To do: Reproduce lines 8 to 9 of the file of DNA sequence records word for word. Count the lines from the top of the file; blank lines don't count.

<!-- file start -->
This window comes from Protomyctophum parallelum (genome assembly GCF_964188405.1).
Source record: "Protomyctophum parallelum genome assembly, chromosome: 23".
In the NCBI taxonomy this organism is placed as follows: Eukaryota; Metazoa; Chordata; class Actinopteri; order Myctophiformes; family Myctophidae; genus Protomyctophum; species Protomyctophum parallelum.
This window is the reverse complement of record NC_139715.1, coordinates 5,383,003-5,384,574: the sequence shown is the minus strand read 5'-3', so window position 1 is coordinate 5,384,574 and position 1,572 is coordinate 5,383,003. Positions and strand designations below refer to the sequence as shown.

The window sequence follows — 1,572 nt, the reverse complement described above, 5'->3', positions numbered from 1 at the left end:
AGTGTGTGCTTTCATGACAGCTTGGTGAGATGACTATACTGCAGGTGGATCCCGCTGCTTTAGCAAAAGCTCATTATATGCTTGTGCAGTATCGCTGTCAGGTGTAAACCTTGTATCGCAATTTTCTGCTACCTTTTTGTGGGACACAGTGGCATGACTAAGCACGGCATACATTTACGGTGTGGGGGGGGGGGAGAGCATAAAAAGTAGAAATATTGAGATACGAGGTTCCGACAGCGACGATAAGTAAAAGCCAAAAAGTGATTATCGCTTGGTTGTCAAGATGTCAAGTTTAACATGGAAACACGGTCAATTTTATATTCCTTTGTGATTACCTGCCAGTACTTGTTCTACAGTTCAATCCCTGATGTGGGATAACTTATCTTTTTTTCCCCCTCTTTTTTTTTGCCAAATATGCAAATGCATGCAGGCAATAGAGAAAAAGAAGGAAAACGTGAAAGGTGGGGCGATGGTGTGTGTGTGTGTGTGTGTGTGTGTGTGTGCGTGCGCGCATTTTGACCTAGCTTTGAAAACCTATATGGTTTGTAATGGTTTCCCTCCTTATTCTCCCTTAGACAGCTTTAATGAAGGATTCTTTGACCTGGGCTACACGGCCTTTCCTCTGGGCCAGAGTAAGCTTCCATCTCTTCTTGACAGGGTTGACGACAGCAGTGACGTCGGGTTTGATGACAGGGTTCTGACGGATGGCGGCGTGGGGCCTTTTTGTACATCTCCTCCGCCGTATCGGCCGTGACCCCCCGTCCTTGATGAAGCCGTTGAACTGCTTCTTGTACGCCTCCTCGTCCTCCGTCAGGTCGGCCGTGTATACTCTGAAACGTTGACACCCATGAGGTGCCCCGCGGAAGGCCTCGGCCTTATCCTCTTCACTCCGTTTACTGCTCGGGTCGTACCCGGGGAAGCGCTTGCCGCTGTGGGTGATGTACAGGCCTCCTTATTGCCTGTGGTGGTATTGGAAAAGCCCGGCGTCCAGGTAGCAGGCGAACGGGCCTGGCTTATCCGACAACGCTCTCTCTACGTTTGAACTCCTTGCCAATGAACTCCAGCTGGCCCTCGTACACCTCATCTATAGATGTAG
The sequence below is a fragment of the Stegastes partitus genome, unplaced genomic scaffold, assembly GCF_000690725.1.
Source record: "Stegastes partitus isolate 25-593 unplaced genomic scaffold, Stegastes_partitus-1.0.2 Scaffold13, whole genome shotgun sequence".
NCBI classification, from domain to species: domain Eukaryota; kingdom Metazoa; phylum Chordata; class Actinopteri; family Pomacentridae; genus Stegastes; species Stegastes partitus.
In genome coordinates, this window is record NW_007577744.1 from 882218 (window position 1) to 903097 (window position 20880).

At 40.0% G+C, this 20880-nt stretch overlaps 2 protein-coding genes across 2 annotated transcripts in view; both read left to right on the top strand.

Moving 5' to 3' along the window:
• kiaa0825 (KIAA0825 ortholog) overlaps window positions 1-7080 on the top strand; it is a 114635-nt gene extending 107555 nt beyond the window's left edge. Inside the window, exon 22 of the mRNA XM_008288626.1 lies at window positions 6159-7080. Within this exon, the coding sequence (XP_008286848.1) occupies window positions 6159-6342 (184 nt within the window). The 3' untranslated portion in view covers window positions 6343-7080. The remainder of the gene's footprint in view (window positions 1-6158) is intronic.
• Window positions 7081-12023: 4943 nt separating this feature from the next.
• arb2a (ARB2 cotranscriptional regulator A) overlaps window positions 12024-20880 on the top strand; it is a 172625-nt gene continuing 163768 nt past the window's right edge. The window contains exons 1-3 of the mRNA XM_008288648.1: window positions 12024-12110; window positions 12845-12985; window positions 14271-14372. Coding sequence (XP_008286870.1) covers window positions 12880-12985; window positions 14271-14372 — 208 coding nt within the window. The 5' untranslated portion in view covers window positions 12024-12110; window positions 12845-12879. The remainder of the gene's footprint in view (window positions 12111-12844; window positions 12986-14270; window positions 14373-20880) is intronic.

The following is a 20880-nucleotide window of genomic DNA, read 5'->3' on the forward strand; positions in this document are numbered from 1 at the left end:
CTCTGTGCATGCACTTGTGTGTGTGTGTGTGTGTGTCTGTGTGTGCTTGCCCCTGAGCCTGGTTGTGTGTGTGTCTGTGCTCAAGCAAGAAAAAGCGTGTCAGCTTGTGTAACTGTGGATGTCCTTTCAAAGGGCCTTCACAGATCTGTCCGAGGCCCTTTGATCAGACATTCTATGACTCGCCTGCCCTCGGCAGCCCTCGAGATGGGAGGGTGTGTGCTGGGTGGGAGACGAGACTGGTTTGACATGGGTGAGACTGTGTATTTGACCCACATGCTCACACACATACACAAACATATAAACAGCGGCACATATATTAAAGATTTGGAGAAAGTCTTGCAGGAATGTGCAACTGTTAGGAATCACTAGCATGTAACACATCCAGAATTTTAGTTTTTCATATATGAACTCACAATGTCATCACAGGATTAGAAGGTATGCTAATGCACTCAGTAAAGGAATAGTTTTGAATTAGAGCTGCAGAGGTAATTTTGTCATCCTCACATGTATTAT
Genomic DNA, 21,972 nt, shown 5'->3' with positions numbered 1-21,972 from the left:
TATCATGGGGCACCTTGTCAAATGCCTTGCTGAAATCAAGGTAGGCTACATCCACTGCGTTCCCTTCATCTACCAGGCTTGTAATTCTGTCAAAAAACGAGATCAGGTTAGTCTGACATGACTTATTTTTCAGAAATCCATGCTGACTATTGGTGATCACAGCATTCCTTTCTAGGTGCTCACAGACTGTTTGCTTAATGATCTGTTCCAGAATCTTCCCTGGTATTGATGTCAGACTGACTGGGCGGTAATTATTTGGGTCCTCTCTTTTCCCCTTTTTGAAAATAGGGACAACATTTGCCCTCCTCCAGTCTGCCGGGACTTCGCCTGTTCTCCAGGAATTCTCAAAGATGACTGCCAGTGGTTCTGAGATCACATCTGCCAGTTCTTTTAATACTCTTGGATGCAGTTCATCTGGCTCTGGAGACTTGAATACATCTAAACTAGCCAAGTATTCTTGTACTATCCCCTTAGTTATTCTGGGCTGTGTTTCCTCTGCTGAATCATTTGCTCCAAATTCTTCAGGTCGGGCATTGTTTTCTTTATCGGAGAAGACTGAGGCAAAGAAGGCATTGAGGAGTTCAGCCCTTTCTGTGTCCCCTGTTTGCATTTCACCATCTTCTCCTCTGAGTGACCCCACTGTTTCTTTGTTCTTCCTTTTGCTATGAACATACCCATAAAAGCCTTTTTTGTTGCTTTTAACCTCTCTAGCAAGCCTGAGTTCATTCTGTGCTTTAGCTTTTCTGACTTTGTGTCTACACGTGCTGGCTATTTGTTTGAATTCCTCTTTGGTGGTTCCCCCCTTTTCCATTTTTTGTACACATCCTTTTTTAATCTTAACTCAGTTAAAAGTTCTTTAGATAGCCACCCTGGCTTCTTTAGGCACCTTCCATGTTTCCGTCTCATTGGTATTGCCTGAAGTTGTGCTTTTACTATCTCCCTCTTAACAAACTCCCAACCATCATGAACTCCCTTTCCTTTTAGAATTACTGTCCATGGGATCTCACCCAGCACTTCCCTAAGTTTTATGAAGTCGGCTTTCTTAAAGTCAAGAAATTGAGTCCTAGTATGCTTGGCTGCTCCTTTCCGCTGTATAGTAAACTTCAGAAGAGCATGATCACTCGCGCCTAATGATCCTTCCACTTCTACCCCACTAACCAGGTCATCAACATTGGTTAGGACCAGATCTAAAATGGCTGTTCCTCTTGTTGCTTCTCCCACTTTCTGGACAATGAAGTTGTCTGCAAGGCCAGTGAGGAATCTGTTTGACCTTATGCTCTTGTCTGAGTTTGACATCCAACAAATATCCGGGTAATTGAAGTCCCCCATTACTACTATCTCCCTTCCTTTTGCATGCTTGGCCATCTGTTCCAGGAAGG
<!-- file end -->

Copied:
Source record: "Stegastes partitus isolate 25-593 unplaced genomic scaffold, Stegastes_partitus-1.0.2 Scaffold13, whole genome shotgun sequence".
NCBI classification, from domain to species: domain Eukaryota; kingdom Metazoa; phylum Chordata; class Actinopteri; family Pomacentridae; genus Stegastes; species Stegastes partitus.